The subject of Type 2 oral diabetes medications, and their effects on the brain has been on my mind lately. I have read about several trials involving metformin, and Rosiglitazone. I speak with my father about asking the doctor if my mother could benefit from Type 2 oral medications for Alzheimer’s disease. She has been holding her own with a diagnosis of Alzheimer’s disease, but lately I’ve seen a decline in her memory and recognition skills.
On our last visit, my mother was repeatedly asking the same questions over and over. She would forget the answers within minutes, and ask the question again. I would smile, and repeat the whole story, “That’s Bear, Mama. Yes, he is my new puppy. I got him last Christmas.”
I try to hide my frustration as I explain things for the sixth time in an hour. Then she comes around the corner, calling me, but by my daughter’s name. She asks about my daughter’s husband. My daughter is in college, and not married. We go over the story about Casey at Appalachian State, in her third year, working to become an elementary art teacher. She looks at me, puzzled.
I guess I have been in a state of denial about my mother’s condition for some time. She was diagnosed five years ago, and there seemed to be no decline for the first few years. She was still dressing to the nines, going to her book club, and going on trips. She still remembered who everyone was. She still cooked some of the Thanksgiving dinner, with my help.
But then, on Thanksgiving two years ago, there was this…
I was in the garage apartment, looking down over Lake Norman, when I saw my mother, dressed in slacks and high heels, walking toward the dock. I don’t know why but this startled me, so I headed down to check up on her. On a floating dock, where the boat sat dry, I saw my mother. She was perched atop the boat, high up on the hoist, much like a child straddling a see-saw on the playground. She had a smile on her face.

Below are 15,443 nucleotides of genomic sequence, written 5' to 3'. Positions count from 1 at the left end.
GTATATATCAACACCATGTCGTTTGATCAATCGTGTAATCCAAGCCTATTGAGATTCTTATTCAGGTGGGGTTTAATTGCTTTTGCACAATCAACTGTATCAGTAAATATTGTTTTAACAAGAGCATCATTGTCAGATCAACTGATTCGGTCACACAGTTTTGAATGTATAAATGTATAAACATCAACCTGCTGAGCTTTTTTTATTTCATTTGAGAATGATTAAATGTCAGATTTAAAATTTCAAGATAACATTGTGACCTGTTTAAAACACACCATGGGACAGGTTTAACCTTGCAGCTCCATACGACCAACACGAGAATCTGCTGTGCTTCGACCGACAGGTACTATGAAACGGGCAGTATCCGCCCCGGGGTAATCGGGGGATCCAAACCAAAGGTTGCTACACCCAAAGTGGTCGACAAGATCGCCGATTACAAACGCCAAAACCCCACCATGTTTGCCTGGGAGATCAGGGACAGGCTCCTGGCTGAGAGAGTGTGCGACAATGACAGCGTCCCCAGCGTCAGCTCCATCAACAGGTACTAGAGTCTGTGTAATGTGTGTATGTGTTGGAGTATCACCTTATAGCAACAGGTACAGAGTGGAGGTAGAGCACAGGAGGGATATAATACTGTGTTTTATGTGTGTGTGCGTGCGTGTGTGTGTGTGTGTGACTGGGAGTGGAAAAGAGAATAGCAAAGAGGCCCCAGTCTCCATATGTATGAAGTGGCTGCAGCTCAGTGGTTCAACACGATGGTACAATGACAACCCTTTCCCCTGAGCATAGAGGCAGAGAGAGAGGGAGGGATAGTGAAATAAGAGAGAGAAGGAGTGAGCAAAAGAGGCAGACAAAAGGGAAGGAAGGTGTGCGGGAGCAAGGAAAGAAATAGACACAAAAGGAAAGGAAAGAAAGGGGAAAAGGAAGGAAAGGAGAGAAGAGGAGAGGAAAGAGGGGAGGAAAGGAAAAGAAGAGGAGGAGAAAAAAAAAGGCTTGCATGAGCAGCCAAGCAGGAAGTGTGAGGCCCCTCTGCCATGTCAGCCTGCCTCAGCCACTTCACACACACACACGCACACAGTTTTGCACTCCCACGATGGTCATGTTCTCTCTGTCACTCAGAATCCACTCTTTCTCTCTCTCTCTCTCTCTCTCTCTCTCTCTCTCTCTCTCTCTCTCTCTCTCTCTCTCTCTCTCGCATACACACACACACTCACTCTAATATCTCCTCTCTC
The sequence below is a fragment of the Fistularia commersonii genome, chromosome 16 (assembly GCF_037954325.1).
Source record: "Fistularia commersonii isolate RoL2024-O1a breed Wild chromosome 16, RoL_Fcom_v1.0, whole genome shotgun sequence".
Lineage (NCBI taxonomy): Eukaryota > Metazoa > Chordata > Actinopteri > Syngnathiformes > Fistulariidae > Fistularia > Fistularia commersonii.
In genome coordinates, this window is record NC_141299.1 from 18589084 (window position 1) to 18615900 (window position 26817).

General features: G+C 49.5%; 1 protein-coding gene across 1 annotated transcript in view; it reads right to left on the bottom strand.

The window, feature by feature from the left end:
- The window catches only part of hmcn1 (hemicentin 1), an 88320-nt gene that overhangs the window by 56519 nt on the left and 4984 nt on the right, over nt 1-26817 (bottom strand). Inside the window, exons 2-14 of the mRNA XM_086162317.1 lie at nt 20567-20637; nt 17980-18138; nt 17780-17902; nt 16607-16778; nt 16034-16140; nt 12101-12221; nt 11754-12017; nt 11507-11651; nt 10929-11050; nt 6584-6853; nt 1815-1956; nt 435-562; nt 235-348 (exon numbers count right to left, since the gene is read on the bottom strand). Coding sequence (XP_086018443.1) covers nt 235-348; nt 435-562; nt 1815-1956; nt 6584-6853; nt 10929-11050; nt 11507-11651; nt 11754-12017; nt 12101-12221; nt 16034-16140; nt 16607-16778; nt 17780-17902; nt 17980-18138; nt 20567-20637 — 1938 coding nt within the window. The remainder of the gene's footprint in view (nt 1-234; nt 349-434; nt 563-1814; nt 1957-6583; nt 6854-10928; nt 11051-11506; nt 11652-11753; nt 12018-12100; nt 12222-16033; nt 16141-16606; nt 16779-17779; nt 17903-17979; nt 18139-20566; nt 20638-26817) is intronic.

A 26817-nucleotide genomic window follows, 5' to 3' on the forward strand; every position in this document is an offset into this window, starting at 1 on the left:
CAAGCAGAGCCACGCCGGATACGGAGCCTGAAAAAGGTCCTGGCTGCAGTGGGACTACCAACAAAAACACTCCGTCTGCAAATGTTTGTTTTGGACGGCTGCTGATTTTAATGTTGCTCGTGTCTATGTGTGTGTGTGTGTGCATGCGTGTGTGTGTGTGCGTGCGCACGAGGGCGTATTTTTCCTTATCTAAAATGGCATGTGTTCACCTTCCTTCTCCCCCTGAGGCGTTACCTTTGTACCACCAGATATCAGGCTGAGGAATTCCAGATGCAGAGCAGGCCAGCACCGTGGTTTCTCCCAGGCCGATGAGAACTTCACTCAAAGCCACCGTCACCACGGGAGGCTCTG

“Mama, come down,” I said.
“Oh, I’m ok,” she smiled.
“Mama, you can’t swim.”
“Why, yes I can. I can swim.”
“No you can’t mama. Here, take my hand.” She got down from the boat, smiling the whole time. We went back inside.
This is when I crossed into acceptance. Mama didn’t help cook Thanksgiving dinner that year. She had trouble following the recipes, and my father admitted he had been doing all of the cooking the past few months now, and she was no longer able to drive.
Yes, things were getting worse with Mama. My father, my brothers, and I, had started to discuss plans, and how things would be handled. It’s the devastating fact of living with Alzheimer’s disease. I had just been thinking about what the future might bring when I came across an article that talked about inhaled insulin for Alzheimer’s disease.
I suggest reading the following articles:
A treatment, if not a cure
The quest to finding a cure for Alzheimer’s disease, or even a treatment, is very near and dear to my heart. Many families are struggling daily with caring for a loved one who has Alzheimer’s disease. Although I realize inhaled insulin may just be the beginning of a cure, one day it could help my mother and others like her. It could help my father and caregivers like him. The brain may one day offer insight into a cure for diabetes. We know that insulin resistance plays a role in memory and cognition, and that insulin resistance exists in the brain in the form of dementia and Alzheimer’s disease.
As is the case with my mother, the people who have Alzheimer’s disease do not always have Type 2 Diabetes. There seems to be a connection to “brain fog,” or decreased cognitive ability in the presence of high-normal blood glucose. The whole thing is incredibly fascinating. I’m looking forward to delving into the research and relating my findings to my father. Who knows, maybe researching and writing about this subject could lead to a longer and better quality of life for my mother and others.
Maybe one day, it could even lead to a cure for Alzheimer’s disease, and diabetes, or at least the insulin resistant variety.
The Burden of Alzheimer’s disease in the United States
It is estimated the as many as 5.5 million people, and their families, are living with the burden of Alzheimer’s disease in 2017 America. Of those, most are over the age of 65. Still, that leaves over 200k people who are under the age of 65 who already have this devastating disease.